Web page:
The title of this year’s art berlin contemporary, “Proximities and Desires’, speaks of impulse and compulsion. On the whole, the exhibition involves making sense of intuitive attractions.
The title of this year’s art berlin contemporary, “Proximities and Desires’, speaks of impulse and compulsion. On the whole, the exhibition involves making sense of intuitive attractions. Walking in, however, one is firstly faced with a sense of impeded movement: Gerard Rohling’s square-wheeled bicycles. Effortlessly static, the bicycles have an immediate affect, forcing you to ‘stop in your tracks’. As one, eventually, moves forward, it is evident that the layout of the exhibition - no edges, only corners - leads to a blending of artwork’s that spill over onto each other. There is no such thing as a set route - the exhibition is a pattern that unfolds in many ways.
The glass ceilings and their in-pouring of light only serve emphasise the vibrancy of some pieces - such as the colours of Federico Herrero’s canvases. He plays with the tonality of blues and greens, yellows and pinks - counteracting each colour’s potency and lightness. It is the same type of lightness that is felt in the adjacent section with the work of Jorinde Voigt. Represented by König Gallery, Voigt’s work is a detailed study on the subject of flight. The shapes represented in each piece are abstract, yet there is a fluidity and a careful balance in, and between, each shape. The allusion to flight is directly made by Voigt’s chosen materials: feathers, resplendent in either in black or gold. Between the feathery forms, Voigt has traced linear connections in pencil and red pen, indicating studied trajectories. Yngve Holen’s interview with an anonymous pilot, projected right alongside, takes you higher into the clouds, and then brings you right back down with the easiness of the pilot’s answers. He is, after all, accustomed to flight.
There’s an implicit sense of distortion in the second exhibition space - a distortion of fantasies and realities. Perhaps the work that best encapsulates this notion is Constant Dullaart’s lenticular prints, repeating and deforming from every angle the image of ‘Jennifer in Paradise’ - known also as the first photograph to ever be photoshopped. The constant metamorphosis of this, now iconic, image into a series of unrecognisable forms injects a sense of dismay to the romanticism of the idyllic beach scene. The perturbation continues as one comes to face Peter Buggenhout’s masses of rot and decay. It is uncertain whether their glass cases are meant to provide a space in which we can continue to witness their continued deterioration, or whether their encasings are meant to protect them from further spoils.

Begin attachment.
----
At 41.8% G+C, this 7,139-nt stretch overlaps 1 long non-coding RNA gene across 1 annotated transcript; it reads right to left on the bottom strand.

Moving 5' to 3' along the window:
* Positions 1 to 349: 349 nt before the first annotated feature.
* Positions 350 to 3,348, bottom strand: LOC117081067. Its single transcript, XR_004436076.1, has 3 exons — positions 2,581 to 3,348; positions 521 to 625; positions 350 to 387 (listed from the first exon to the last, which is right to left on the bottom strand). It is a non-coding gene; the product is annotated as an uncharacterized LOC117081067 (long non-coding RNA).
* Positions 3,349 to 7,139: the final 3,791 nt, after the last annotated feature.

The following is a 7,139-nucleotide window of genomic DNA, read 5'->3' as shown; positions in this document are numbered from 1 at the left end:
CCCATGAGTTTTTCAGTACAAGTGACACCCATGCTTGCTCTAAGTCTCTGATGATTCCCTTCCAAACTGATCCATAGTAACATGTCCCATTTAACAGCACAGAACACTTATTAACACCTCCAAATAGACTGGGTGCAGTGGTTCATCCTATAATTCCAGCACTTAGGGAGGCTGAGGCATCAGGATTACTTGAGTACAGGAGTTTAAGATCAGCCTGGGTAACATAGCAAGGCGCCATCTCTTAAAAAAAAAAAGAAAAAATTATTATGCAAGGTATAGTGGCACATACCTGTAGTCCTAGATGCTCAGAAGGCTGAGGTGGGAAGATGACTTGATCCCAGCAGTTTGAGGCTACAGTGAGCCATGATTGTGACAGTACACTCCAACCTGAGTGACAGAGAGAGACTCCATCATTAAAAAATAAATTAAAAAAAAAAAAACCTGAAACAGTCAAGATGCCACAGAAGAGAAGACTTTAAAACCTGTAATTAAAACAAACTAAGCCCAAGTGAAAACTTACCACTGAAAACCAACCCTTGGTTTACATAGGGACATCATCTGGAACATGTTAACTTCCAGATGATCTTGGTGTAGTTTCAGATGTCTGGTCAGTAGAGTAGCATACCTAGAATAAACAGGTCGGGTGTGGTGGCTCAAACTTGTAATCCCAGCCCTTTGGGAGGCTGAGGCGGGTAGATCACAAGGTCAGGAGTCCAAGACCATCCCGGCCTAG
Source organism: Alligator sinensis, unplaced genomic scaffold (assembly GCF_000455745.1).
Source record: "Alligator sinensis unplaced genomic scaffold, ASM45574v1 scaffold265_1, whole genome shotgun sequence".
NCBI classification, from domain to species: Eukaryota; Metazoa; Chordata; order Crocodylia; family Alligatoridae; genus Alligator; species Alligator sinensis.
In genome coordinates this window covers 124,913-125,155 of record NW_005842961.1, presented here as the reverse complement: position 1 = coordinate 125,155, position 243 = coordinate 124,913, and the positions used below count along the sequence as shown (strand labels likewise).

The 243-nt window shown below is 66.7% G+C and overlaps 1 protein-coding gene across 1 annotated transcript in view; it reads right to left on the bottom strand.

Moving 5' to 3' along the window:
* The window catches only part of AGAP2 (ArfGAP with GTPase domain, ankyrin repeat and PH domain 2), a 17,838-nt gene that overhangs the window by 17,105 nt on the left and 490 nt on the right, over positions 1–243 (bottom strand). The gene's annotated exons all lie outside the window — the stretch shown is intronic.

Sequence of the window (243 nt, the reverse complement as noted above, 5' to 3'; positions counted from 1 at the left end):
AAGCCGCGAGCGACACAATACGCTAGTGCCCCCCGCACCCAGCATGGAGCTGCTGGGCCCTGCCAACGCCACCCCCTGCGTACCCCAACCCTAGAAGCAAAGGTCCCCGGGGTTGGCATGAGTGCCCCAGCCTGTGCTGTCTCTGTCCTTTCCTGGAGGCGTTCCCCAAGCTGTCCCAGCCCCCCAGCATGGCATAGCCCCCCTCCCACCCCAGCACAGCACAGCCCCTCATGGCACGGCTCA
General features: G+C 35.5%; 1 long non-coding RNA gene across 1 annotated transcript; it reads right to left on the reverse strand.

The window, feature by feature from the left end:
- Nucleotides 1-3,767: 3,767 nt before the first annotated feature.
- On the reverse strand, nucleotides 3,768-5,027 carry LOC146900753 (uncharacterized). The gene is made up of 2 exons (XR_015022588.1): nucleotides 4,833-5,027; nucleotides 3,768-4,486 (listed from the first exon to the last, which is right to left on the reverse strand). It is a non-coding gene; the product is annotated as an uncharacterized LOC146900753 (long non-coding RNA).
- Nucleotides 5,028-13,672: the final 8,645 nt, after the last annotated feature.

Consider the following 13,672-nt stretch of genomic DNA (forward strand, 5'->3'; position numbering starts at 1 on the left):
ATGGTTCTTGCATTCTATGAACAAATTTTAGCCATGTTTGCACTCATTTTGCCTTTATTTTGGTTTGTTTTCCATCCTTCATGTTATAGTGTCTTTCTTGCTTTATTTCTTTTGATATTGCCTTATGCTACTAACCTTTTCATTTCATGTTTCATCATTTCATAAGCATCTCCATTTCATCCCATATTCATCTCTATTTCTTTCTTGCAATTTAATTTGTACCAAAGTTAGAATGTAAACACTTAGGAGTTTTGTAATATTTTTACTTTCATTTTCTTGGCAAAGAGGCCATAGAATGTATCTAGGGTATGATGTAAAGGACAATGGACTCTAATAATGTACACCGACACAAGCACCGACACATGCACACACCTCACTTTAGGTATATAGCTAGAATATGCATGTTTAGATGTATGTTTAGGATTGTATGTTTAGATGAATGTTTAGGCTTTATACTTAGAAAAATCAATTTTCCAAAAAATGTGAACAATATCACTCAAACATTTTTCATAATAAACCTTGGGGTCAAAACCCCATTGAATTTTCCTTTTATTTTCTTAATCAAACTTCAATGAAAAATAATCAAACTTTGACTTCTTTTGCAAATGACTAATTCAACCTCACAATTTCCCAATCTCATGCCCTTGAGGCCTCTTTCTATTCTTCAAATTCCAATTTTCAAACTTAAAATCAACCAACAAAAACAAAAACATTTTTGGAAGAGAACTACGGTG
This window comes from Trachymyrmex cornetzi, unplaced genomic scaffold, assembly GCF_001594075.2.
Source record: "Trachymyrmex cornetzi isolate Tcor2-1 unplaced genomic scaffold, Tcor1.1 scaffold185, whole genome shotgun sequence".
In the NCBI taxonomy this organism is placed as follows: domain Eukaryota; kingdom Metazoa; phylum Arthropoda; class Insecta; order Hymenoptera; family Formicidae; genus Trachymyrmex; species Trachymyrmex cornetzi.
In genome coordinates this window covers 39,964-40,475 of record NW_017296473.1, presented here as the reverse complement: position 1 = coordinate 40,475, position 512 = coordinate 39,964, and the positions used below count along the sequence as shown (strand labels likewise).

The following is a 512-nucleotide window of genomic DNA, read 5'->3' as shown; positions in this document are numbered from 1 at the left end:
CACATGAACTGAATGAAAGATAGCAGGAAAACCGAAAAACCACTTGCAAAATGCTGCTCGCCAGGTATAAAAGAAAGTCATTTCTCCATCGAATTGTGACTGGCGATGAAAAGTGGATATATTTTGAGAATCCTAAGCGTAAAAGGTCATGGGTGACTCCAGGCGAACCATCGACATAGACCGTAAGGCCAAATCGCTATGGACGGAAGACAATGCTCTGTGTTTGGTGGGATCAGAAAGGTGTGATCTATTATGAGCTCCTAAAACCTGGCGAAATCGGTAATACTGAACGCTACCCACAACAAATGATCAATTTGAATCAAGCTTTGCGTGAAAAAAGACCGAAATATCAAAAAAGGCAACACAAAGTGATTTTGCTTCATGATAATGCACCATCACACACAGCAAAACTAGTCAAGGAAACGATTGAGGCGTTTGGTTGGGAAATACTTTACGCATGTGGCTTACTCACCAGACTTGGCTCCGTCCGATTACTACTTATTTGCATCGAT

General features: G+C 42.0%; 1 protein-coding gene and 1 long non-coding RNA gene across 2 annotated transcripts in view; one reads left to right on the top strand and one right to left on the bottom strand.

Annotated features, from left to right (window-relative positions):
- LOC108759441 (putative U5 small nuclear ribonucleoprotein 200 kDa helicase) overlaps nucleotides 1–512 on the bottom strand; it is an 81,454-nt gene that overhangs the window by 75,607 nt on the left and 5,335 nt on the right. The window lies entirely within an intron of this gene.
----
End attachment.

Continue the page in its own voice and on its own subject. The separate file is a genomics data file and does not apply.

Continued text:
Adjacent, Agustina Woodgate’s cosmic field strikingly contrasts the work of Buggenhout. Whilst the latter’s work restricts any approximation (though there is hardly any impulse to touch his pieces), Woodgate’s work is out in the open, with nothing to prevent one from submitting to the tactile beckoning of her galactic tapestry. A collection of spheres on the foreground appears as though all heavenly bodies have fallen back down to earth, finally within reach.
As Woodgate approximates us to the stars above, Julieta Aguinaco is busy testing our own earthly realities. Her work, ‘The Limits of my World’, explores the connection and disconnection between knowledge and experience, theory and practice. Aguinaco’s work demands a bit more patience, as it takes the form of an act in three parts, which requires some time to read through to appreciate. Yet, it is worth it if only to face the type of questions that take into consideration the meaning of our own selves as individuals and the world that we each choose to live, and participate, in.
art berlin contemporary continues until Sunday the 20th. With the participation of over one hundred galleries from seventeen different countries, the 8th edition of abc makes the most of it’s location - a former 19th century railway station - to gracefully present works from established artists and newcomers alike.
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